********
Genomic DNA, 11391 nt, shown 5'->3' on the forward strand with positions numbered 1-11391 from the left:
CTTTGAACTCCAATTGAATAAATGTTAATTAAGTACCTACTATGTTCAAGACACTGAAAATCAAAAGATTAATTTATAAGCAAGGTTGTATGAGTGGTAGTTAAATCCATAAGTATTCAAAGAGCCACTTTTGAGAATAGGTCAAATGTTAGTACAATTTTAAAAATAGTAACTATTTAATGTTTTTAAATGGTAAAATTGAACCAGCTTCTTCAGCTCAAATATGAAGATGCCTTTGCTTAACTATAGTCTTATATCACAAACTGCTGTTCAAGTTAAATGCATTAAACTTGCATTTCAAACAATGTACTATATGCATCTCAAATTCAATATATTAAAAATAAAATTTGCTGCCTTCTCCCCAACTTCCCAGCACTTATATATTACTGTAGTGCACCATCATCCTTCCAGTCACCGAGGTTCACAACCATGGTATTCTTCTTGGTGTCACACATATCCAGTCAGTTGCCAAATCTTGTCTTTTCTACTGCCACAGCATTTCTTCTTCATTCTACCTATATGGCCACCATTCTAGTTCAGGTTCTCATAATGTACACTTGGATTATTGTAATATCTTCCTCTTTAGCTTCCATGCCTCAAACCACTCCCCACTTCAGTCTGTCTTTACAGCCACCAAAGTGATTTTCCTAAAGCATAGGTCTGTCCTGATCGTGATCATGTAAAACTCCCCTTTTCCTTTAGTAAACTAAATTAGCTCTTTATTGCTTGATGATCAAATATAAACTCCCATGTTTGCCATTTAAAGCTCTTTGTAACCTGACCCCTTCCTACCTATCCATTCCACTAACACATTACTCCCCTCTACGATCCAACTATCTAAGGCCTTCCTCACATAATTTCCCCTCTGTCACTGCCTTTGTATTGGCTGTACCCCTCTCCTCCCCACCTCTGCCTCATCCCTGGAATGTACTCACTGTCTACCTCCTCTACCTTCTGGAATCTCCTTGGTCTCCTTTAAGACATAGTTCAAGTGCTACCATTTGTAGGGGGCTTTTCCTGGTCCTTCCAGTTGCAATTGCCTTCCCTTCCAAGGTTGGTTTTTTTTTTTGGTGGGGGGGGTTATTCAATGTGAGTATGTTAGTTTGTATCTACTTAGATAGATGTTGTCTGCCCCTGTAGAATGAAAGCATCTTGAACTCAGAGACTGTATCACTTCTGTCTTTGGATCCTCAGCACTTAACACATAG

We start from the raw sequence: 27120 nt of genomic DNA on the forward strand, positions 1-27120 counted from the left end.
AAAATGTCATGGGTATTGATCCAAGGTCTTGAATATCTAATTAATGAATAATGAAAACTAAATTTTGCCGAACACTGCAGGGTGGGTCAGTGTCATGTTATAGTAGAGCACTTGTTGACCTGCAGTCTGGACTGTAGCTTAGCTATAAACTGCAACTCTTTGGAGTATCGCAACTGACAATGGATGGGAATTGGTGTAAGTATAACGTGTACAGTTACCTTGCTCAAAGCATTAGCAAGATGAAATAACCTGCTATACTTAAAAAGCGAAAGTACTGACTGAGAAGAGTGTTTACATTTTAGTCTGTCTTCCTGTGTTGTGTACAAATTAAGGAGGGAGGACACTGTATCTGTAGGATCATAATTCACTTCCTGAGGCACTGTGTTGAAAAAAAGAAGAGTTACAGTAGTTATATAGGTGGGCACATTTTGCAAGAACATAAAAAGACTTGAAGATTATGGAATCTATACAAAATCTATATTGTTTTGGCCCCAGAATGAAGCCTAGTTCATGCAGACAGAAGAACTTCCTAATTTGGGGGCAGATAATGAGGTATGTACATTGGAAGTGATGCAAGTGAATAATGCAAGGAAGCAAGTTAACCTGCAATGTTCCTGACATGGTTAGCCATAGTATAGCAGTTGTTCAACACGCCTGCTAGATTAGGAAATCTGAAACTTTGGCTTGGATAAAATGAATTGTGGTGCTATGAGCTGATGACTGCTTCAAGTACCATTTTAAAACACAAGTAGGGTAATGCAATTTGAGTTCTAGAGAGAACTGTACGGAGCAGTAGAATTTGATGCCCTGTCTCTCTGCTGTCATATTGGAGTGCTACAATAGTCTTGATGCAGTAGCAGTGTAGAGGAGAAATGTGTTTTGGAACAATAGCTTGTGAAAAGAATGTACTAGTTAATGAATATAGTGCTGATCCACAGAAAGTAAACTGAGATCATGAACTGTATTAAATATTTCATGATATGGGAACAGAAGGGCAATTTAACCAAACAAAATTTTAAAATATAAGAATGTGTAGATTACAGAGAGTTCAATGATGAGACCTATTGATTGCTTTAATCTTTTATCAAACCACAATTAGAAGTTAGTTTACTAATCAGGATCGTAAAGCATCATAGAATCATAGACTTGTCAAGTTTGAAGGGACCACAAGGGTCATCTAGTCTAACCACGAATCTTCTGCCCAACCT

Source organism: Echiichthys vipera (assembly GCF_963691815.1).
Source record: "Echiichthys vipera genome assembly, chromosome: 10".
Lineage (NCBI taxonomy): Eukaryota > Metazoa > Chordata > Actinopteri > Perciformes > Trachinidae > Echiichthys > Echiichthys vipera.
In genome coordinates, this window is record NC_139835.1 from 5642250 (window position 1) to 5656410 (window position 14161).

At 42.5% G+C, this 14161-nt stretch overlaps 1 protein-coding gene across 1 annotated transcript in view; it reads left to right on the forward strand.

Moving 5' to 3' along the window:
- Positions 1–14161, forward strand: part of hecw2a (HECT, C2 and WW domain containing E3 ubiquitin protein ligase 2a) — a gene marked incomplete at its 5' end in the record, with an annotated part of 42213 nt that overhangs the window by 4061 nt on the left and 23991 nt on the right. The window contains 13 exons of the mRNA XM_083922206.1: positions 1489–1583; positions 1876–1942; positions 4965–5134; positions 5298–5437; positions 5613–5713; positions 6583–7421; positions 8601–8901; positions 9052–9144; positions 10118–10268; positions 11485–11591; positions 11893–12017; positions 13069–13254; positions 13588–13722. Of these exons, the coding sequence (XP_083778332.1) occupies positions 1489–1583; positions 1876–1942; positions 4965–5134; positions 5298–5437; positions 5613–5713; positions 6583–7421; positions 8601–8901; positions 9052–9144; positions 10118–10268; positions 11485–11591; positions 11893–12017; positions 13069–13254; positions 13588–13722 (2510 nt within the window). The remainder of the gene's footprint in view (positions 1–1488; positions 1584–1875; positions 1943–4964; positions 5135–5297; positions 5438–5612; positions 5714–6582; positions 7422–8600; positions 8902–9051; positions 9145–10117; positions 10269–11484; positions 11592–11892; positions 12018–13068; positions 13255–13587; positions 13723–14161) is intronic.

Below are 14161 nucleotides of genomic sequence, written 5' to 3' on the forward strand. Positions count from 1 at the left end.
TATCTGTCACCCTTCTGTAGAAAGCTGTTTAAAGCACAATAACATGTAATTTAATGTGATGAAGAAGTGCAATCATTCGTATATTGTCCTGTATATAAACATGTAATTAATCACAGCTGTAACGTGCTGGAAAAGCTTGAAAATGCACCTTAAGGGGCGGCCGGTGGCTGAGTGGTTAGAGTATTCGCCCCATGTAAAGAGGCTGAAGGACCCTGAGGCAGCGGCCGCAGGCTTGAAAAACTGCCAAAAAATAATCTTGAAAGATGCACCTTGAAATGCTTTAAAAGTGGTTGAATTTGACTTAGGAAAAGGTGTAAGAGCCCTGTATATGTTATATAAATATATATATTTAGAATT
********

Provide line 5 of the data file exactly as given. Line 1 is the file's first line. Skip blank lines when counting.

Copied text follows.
Source organism: Echiichthys vipera (assembly GCF_963691815.1).